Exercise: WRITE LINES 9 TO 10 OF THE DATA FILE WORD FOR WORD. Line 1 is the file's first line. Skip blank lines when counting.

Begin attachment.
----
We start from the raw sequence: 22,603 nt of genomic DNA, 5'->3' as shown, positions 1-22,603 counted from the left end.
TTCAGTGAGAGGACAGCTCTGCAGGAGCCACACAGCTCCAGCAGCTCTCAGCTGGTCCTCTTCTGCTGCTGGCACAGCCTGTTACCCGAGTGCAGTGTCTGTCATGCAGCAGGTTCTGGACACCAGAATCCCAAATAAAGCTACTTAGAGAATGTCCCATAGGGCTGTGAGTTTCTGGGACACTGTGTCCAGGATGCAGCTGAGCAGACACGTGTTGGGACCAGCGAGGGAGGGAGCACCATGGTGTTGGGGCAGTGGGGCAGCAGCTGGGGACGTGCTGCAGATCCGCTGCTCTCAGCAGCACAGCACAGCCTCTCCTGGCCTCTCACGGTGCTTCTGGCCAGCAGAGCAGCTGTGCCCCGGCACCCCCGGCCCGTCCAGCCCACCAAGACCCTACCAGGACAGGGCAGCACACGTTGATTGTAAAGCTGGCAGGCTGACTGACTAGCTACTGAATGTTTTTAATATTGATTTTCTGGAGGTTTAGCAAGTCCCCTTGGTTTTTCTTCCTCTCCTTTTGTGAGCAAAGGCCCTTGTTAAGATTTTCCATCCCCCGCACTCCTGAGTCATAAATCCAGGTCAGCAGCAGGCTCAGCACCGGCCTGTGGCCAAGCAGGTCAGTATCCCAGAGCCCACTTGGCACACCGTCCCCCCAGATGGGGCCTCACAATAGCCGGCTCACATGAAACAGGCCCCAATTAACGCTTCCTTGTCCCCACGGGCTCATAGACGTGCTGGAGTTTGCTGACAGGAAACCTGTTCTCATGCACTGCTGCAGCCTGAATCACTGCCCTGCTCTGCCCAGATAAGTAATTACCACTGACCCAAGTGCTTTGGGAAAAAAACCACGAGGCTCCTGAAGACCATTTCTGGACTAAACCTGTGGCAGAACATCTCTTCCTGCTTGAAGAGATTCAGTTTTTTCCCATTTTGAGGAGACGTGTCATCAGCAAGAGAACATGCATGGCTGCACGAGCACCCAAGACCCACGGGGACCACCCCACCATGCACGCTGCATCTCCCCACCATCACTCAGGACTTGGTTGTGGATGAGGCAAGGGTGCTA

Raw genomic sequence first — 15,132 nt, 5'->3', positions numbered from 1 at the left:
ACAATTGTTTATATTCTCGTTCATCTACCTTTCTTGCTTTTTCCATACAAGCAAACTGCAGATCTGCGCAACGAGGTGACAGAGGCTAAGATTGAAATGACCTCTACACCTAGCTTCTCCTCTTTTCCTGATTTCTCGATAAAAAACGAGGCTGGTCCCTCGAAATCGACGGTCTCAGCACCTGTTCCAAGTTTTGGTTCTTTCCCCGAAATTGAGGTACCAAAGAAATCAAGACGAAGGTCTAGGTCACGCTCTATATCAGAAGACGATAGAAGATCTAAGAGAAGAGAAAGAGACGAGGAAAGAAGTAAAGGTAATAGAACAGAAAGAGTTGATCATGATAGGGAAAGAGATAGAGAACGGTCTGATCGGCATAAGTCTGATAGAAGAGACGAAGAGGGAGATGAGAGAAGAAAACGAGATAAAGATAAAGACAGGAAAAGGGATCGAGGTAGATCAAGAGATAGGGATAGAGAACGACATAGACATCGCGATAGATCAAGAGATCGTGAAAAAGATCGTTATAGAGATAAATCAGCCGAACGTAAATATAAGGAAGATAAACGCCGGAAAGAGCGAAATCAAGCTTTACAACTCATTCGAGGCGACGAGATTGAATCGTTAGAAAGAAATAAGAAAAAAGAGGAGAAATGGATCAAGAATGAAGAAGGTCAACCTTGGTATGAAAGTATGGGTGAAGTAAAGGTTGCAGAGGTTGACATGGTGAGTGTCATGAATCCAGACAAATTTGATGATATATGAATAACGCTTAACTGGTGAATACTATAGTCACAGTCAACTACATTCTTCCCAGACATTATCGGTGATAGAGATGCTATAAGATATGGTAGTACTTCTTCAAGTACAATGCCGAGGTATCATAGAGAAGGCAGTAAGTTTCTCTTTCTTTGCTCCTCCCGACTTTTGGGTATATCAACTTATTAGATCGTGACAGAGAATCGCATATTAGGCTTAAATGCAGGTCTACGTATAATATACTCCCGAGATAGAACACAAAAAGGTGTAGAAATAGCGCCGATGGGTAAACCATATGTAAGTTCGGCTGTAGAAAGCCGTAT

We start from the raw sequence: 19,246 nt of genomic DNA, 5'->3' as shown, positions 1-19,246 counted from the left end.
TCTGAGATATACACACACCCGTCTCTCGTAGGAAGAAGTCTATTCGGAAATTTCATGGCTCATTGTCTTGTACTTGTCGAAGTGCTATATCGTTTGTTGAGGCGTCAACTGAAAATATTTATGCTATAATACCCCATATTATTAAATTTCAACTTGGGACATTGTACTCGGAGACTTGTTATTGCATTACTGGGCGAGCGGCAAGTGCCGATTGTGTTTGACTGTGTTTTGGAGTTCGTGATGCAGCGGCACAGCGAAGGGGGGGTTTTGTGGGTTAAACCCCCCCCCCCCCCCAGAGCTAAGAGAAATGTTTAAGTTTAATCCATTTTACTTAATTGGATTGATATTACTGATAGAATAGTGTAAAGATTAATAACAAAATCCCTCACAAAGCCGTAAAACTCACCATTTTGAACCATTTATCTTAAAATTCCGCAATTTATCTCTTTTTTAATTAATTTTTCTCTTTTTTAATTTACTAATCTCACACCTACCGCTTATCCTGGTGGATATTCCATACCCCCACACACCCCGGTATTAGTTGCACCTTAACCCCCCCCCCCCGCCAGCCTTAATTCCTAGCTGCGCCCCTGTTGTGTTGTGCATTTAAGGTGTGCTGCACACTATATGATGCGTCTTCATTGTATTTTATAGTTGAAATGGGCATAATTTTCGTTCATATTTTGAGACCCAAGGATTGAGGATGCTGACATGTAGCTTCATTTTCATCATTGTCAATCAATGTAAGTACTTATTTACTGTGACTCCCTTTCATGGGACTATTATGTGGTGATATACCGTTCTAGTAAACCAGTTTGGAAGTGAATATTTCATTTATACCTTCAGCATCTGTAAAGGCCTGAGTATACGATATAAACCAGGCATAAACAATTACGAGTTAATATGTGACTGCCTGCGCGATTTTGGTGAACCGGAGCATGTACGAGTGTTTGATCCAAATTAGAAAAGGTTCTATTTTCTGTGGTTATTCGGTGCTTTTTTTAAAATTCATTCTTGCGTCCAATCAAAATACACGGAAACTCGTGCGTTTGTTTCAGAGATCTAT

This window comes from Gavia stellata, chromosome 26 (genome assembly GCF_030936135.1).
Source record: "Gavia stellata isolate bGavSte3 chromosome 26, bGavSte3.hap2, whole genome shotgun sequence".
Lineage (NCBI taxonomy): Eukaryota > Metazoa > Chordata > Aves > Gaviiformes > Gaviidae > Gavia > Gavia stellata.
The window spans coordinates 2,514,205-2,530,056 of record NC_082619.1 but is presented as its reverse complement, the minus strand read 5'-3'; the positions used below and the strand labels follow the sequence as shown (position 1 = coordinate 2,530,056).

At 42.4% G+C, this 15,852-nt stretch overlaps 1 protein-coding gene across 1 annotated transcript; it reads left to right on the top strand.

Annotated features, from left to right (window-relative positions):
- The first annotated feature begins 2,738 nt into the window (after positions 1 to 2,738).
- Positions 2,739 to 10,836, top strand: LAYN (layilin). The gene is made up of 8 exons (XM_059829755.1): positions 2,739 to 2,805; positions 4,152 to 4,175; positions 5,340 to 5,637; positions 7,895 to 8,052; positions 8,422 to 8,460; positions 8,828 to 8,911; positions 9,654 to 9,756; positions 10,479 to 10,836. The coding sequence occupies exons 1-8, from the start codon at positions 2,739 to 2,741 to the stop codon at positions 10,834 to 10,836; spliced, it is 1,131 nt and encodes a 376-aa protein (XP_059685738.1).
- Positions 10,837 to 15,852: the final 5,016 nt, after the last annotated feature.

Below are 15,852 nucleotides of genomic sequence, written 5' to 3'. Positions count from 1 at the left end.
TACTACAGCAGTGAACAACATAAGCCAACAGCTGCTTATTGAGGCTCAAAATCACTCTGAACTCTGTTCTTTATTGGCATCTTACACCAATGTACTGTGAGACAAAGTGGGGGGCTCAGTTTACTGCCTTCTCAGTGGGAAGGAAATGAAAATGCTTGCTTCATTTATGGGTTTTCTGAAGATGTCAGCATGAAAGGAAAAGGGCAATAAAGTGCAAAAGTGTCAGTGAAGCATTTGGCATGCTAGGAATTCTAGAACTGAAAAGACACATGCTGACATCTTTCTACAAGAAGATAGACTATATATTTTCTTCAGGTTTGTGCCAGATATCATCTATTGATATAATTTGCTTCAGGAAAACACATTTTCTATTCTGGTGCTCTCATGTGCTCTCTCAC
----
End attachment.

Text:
Lineage (NCBI taxonomy): Eukaryota > Metazoa > Chordata > Aves > Gaviiformes > Gaviidae > Gavia > Gavia stellata.
The window spans coordinates 2,514,205-2,530,056 of record NC_082619.1 but is presented as its reverse complement, the minus strand read 5'-3'; the positions used below and the strand labels follow the sequence as shown (position 1 = coordinate 2,530,056).